I provided a quick explanation on the museum’s increasing use of ox power on the farm and called the village hens over to greet the guests for a short introduction on the free-range egg production piece of the Hancock Shaker Village CSA. After the crowd moved on to visit the Shaker Village greenhouses and organic composting facility, I had just enough time to put the oxen away, brush myself off and be the last one to be seated at the dinner table. I scanned the crowd. Among many unfamiliar faces, I recognized Sather and Ruby of Raven & Boar Farm in East Chatham, whose food, I noted on the menu, was included in one of the several courses.
A smiling blonde woman leaned over us to fill our glasses and continued to do so for the next couple hours. She handed out dish after dish of food served “family style,” where each section of the table passed around a big plate and took portions as if we were a family gathering.
We tasted top-quality pork, duck and rabbit. We tried Howden Farm sweet corn and berry patch tomato salad with Equinox Farm arugula and barbecued meat-market bacon with parsnips. I had no idea that basic vegetables could be turned into such delicacies.
As each of us passed the food to each other, we talked— and, around me, strangers suddenly became friend. Across from me, I soon found out sat Van Shields, the executive director of the Berkshire Museum and his wife, Peggy Rivers, an accomplished painter. I learned when and how they met, where she took her morning walks, and after a couple glasses of wine, I even jokingly tried convincing him to do a history of chickens exhibit at the museum.
As I chatted with them and others around me, I realized that almost everyone sitting at the table was an undercover chef and if anyone would be able to determine whether the quality of this dinner was truly equivalent to the high price, it wouldn’t be the chef who cooked it but rather the chefs eating it. The consensus of my new friends was that the dinner was worth every dime.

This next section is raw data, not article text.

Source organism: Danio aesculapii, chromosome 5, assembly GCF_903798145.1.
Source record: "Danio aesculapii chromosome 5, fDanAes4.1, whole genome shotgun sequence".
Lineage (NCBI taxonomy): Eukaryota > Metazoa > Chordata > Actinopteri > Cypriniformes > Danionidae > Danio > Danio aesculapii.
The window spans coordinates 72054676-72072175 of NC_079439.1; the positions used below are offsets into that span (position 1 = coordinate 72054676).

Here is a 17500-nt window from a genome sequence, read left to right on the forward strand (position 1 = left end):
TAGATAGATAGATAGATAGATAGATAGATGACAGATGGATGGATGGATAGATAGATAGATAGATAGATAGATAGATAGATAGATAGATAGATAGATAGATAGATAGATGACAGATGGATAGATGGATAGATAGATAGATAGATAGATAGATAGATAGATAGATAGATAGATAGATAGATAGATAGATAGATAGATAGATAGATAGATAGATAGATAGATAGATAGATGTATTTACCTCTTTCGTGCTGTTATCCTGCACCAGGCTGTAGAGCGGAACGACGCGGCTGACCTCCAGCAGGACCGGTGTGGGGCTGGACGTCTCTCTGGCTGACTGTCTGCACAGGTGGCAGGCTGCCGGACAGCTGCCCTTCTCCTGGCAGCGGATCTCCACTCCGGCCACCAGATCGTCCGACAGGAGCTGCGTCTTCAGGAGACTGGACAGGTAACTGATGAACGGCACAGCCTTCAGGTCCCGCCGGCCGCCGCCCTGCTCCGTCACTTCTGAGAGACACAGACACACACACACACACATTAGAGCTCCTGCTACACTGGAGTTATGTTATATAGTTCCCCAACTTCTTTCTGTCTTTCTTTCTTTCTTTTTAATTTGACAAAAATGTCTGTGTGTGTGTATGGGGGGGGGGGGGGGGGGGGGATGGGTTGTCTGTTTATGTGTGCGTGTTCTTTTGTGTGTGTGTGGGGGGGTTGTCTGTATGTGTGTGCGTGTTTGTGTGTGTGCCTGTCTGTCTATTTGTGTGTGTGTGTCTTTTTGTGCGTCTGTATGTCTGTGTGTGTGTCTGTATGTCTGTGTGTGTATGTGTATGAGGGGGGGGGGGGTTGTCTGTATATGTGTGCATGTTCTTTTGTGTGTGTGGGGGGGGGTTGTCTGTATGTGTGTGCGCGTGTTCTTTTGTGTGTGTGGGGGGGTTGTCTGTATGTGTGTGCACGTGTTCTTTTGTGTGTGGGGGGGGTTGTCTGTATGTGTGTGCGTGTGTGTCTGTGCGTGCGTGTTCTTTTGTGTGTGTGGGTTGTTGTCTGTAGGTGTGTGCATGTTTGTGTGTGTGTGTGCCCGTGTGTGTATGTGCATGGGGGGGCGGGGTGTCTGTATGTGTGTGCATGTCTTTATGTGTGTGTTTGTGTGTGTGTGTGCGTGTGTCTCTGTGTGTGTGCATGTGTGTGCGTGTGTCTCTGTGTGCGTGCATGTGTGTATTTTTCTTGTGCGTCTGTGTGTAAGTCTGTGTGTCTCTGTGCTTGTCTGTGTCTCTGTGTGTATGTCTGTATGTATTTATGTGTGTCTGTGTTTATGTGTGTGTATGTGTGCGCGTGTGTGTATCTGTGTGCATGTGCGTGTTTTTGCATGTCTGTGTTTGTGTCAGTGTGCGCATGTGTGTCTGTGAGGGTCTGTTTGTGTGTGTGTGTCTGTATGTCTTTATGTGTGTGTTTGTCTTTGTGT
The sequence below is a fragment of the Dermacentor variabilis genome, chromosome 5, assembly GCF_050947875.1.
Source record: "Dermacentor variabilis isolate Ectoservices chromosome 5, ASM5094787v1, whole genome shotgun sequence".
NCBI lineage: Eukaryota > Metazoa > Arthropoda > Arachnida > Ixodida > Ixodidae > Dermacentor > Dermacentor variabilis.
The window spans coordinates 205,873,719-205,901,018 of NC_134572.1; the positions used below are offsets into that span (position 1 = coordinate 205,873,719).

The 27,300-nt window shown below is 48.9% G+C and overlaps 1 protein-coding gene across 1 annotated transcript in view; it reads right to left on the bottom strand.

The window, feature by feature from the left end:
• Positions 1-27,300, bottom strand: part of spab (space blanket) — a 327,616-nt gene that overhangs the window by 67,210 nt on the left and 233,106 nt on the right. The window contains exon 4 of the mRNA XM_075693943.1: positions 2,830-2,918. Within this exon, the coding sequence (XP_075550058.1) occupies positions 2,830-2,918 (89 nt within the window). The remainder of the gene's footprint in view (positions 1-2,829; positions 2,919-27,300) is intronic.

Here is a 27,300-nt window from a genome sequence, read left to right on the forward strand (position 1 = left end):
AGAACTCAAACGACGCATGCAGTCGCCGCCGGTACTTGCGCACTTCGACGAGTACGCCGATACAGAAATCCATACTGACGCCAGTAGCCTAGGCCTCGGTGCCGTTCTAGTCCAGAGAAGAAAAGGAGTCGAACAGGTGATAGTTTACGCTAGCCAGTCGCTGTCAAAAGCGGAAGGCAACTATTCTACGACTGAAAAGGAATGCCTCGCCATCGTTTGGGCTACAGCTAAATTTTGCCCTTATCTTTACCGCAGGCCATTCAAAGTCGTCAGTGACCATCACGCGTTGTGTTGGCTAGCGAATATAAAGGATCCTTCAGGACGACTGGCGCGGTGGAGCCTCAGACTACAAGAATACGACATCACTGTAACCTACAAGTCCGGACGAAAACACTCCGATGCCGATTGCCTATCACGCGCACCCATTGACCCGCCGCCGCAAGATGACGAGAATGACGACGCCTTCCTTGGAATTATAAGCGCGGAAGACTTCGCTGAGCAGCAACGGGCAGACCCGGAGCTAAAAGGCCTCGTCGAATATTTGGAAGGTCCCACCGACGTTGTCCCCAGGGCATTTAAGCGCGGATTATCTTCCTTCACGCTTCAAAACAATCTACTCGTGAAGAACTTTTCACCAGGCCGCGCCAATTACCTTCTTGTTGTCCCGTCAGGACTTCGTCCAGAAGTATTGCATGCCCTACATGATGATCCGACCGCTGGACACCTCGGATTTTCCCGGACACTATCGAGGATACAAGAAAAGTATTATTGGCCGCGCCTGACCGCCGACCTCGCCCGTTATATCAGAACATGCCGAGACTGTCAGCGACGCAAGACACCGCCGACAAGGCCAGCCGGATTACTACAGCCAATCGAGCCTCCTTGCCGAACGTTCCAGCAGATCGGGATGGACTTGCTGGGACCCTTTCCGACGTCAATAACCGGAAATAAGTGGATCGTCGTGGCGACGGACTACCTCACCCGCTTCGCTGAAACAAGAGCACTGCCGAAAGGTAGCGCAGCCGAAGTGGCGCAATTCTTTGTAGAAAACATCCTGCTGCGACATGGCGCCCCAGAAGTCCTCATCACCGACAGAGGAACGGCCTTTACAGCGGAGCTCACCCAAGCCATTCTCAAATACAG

In the end, after an evening of getting head-butted and my dress pulled down by oxen, after trying some “grass-fed” peach vodka, and after talking chickens with the director of the Berkshire Museum, would I agree the evening was worth it? Absolutely.
Laura Field is a writer and agriculture enthusiast, see page 40 for her bio.
Laura Field is a writer and recent college graduate who grew up on a small farm in Cheshire, Massachusetts. She works in the agricultural department at Hancock Shaker Village, where she is a farm educator, animal handler and oxen trainer. Over the years, her frequent experiences and comical encounters with the farm critters in her life have led to a growing fascination with the animals (especially the chickens) and she someday hopes to open her own educational farm.